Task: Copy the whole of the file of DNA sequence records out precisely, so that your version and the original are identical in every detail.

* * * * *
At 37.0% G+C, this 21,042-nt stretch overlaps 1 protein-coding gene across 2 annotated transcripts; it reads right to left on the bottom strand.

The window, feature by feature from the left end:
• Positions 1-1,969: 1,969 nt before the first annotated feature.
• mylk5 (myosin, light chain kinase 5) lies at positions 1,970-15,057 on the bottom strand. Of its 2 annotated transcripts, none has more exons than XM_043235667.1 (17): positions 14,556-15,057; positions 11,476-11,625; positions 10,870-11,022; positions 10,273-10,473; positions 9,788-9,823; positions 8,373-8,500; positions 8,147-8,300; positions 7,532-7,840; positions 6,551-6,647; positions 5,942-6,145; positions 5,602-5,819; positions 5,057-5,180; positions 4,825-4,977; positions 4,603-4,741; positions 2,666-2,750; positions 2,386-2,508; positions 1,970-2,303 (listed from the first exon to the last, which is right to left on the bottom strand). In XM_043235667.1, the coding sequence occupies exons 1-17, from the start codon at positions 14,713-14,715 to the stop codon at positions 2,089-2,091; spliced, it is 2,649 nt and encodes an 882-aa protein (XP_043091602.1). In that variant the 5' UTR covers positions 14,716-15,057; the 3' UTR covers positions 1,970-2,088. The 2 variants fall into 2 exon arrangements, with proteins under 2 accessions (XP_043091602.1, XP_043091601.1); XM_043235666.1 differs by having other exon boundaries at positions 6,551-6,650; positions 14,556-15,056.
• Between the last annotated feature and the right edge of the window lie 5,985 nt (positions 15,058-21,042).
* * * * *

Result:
At 37.0% G+C, this 21,042-nt stretch overlaps 1 protein-coding gene across 2 annotated transcripts; it reads right to left on the bottom strand.

The window, feature by feature from the left end:
• Positions 1-1,969: 1,969 nt before the first annotated feature.
• mylk5 (myosin, light chain kinase 5) lies at positions 1,970-15,057 on the bottom strand. Of its 2 annotated transcripts, none has more exons than XM_043235667.1 (17): positions 14,556-15,057; positions 11,476-11,625; positions 10,870-11,022; positions 10,273-10,473; positions 9,788-9,823; positions 8,373-8,500; positions 8,147-8,300; positions 7,532-7,840; positions 6,551-6,647; positions 5,942-6,145; positions 5,602-5,819; positions 5,057-5,180; positions 4,825-4,977; positions 4,603-4,741; positions 2,666-2,750; positions 2,386-2,508; positions 1,970-2,303 (listed from the first exon to the last, which is right to left on the bottom strand). In XM_043235667.1, the coding sequence occupies exons 1-17, from the start codon at positions 14,713-14,715 to the stop codon at positions 2,089-2,091; spliced, it is 2,649 nt and encodes an 882-aa protein (XP_043091602.1). In that variant the 5' UTR covers positions 14,716-15,057; the 3' UTR covers positions 1,970-2,088. The 2 variants fall into 2 exon arrangements, with proteins under 2 accessions (XP_043091602.1, XP_043091601.1); XM_043235666.1 differs by having other exon boundaries at positions 6,551-6,650; positions 14,556-15,056.
• Between the last annotated feature and the right edge of the window lie 5,985 nt (positions 15,058-21,042).